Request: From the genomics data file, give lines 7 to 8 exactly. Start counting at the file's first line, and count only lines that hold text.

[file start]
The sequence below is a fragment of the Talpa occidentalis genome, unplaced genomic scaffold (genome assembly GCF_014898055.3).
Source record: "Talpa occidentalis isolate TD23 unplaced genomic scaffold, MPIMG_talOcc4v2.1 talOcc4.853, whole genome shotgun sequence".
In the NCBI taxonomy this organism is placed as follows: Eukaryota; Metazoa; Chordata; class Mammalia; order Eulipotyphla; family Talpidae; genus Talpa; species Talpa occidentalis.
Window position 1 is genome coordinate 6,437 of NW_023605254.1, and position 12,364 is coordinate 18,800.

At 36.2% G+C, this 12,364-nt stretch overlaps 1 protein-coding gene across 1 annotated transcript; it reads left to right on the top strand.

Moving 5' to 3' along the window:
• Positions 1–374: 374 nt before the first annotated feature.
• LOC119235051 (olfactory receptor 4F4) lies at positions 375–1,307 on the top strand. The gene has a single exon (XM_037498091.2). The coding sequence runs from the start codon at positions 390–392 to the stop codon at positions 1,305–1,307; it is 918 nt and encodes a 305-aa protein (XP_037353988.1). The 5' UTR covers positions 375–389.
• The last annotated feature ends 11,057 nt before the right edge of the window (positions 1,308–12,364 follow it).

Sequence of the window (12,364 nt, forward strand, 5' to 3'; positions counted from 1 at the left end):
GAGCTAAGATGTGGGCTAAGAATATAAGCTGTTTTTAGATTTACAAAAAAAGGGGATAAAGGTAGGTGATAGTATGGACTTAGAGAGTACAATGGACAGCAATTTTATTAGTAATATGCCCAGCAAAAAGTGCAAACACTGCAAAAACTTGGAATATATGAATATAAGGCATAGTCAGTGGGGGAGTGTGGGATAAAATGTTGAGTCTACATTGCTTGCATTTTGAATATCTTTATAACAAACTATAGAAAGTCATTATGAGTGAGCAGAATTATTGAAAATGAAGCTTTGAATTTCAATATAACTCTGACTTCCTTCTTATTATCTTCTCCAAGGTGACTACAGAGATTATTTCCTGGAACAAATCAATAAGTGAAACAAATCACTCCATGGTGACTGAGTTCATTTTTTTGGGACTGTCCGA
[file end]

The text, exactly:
• Positions 1–374: 374 nt before the first annotated feature.
• LOC119235051 (olfactory receptor 4F4) lies at positions 375–1,307 on the top strand. The gene has a single exon (XM_037498091.2). The coding sequence runs from the start codon at positions 390–392 to the stop codon at positions 1,305–1,307; it is 918 nt and encodes a 305-aa protein (XP_037353988.1). The 5' UTR covers positions 375–389.